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Kokua Line: Being locked up doesn’t disqualify someone from receiving stimulus payment, IRS says

Question: My grandson signed up for the stimulus knowing that he would be going to jail, and now he is in jail and the money came through. Is that going to be a problem?

Answer: No, not solely because he is incarcerated. After controversy during the first round of stimulus payments — the Internal Revenue Service initially issued Economic Impact Payments to inmates, then stopped, then lost a federal lawsuit and was forced to resume distribution — the agency has issued clear information for the second round, saying:

“Individuals will not be denied an Economic Impact Payment solely because they are incarcerated. An incarcerated individual may be issued a payment if all eligibility requirements are met and the individual filed a 2019 tax return that was processed by the IRS or used the Non-Filers: Enter Payment Info Here tool prior to Nov. 22, 2020. Eligible incarcerated individuals may claim a 2020 Recovery Rebate Credit on line 30 of their 2020 tax return. Please refer to the instructions for the 2020 Form 1040 for more information.”

By “signed up” for the payment, we presume that your grandson filled out the nonfilers form on the IRS website before the deadline.

Q: I have tried to use the Get My Payment website, but it never works for me.

A: If you are sure you are inputting your Social Security number, age, street address and ZIP code directly, it could be that the IRS online tool is overloaded or that you tried to use it too many times in a single day.

Some people trying to use the Get My Payment link on the IRS website (www.irs.gov) “may get a ‘please wait’ or error message due to the high volumes coming in. The ‘please wait’ message is a normal part of the site’s operation. We encourage people to check back later. Also, there is a limit to the number of times people can access Get My Payment each day. When people reach the maximum number of accesses, Get My Payment will inform them they will need to check back the following day,” the IRS says in its FAQs.

Q: Get My Payment says a check was mailed, but I haven’t received it. Is there anything I can do?

A: No, not at this point. It’s too early to try to follow up. The IRS says it could take up to four weeks from the mailing date for people to receive checks or debit cards. The date shown for your payment on the Get My Payment app is the date the payment was issued, not the date you were supposed to receive it. Although direct deposits are generally speedy, mailed payments take much longer to arrive.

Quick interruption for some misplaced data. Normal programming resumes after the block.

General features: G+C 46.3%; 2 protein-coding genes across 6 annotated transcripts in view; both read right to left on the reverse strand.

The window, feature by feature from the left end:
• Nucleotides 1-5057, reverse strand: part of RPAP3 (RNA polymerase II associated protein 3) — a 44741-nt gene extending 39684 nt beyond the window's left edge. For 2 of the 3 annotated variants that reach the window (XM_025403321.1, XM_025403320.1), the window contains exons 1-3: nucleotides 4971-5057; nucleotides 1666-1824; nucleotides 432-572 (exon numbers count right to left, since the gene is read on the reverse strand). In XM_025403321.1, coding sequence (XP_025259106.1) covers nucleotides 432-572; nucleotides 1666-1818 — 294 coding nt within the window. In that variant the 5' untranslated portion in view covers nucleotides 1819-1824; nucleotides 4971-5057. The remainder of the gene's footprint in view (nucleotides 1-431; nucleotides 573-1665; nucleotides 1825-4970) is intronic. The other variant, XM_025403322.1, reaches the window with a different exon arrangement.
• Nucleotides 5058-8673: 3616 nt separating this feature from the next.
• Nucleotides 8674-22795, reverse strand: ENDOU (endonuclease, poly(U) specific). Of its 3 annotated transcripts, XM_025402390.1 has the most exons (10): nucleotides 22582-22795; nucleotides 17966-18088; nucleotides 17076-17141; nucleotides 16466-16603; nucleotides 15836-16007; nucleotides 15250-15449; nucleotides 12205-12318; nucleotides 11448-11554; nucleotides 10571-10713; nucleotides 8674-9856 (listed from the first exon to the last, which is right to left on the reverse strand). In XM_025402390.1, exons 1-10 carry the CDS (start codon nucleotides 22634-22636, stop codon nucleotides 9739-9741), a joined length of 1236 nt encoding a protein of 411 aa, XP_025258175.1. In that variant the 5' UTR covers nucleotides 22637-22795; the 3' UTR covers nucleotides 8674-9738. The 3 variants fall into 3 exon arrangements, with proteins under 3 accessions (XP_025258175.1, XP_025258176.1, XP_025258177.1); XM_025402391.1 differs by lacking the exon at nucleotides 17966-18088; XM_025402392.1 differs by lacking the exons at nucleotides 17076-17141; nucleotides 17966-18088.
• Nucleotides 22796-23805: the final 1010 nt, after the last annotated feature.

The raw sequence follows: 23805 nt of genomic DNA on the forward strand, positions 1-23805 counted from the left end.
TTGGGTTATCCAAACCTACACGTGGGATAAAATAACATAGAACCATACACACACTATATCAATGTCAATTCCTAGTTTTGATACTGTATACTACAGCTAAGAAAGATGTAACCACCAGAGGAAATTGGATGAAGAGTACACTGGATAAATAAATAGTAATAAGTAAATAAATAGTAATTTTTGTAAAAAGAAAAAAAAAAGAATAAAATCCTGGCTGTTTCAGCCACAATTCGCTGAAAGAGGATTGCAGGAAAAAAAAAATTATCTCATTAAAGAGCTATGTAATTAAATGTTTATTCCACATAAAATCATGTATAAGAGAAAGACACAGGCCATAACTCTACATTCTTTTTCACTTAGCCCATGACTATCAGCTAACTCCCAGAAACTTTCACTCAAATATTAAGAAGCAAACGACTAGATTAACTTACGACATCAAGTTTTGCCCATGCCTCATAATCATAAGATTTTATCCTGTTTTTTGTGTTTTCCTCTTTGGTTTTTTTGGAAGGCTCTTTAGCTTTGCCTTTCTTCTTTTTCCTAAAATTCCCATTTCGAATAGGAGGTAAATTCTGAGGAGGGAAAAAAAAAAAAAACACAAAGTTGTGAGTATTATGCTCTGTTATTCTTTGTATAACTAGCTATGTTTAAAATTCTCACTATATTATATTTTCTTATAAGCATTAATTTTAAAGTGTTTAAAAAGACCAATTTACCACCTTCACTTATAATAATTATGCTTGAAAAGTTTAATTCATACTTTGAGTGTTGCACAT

Q: Where can I get Hawaii income tax forms?

A: You can download them from the state Department of Taxation website, at tax.hawaii.gov/forms.

One note: How to calculate a deduction for mortgage interest premiums was mistakenly left off the 2020 Form N-11 instructions and worksheets. See Tax Announcement 2021-01 (808ne.ws/mort) at tax.hawaii.gov for these instructions if you need them.

Q: What is the new expiration date for driver’s licenses?

A: Licenses that have expired or will expire from March 2020 to Feb. 14, 2021, are considered valid through Feb. 14, under the governor’s emergency proclamation.


I want to say a big mahalo to a Marine at the airport last Thursday afternoon. My wife and I were returning from a six-week trip and had four suitcases. I had gone to get the car, and when I got to the curb, my wife started trying to bring the bags over. Suddenly, a young man stepped in to help get the bags to the car and even help me load them into the vehicle. He appeared to be military and I asked which branch. He said Marines. So from an old Marine to a young Marine, mahalo and Semper Fi. — R. Zegar

Write to Kokua Line at Honolulu Star-Advertiser, 7 Waterfront Plaza, Suite 210, 500 Ala Moana Blvd., Honolulu 96813; call 529-4773; fax 529-4750; or email kokualine@staradvertiser.com.

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